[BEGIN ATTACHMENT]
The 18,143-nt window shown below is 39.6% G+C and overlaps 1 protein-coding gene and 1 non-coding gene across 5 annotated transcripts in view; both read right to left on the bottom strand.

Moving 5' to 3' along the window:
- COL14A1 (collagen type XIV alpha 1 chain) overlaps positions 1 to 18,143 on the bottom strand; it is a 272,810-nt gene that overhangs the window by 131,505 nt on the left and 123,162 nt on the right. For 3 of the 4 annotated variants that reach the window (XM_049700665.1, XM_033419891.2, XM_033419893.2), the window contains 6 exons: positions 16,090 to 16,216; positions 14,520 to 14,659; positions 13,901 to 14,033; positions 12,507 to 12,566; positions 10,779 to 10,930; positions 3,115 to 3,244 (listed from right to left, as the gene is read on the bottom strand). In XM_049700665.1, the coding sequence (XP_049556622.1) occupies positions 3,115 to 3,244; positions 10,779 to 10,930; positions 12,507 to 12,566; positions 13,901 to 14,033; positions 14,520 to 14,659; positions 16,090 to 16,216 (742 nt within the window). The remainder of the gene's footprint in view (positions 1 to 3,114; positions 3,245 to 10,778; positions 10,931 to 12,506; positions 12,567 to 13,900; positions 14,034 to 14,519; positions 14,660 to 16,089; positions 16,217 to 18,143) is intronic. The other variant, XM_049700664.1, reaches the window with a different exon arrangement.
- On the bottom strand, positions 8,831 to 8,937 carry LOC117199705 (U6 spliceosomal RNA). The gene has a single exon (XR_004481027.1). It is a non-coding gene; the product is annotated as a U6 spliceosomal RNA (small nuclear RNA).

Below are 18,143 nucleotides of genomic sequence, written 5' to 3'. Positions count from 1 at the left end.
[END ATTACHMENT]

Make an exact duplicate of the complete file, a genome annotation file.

The 18,143-nt window shown below is 39.6% G+C and overlaps 1 protein-coding gene and 1 non-coding gene across 5 annotated transcripts in view; both read right to left on the bottom strand.

Moving 5' to 3' along the window:
- COL14A1 (collagen type XIV alpha 1 chain) overlaps positions 1 to 18,143 on the bottom strand; it is a 272,810-nt gene that overhangs the window by 131,505 nt on the left and 123,162 nt on the right. For 3 of the 4 annotated variants that reach the window (XM_049700665.1, XM_033419891.2, XM_033419893.2), the window contains 6 exons: positions 16,090 to 16,216; positions 14,520 to 14,659; positions 13,901 to 14,033; positions 12,507 to 12,566; positions 10,779 to 10,930; positions 3,115 to 3,244 (listed from right to left, as the gene is read on the bottom strand). In XM_049700665.1, the coding sequence (XP_049556622.1) occupies positions 3,115 to 3,244; positions 10,779 to 10,930; positions 12,507 to 12,566; positions 13,901 to 14,033; positions 14,520 to 14,659; positions 16,090 to 16,216 (742 nt within the window). The remainder of the gene's footprint in view (positions 1 to 3,114; positions 3,245 to 10,778; positions 10,931 to 12,506; positions 12,567 to 13,900; positions 14,034 to 14,519; positions 14,660 to 16,089; positions 16,217 to 18,143) is intronic. The other variant, XM_049700664.1, reaches the window with a different exon arrangement.
- On the bottom strand, positions 8,831 to 8,937 carry LOC117199705 (U6 spliceosomal RNA). The gene has a single exon (XR_004481027.1). It is a non-coding gene; the product is annotated as a U6 spliceosomal RNA (small nuclear RNA).

Below are 18,143 nucleotides of genomic sequence, written 5' to 3'. Positions count from 1 at the left end.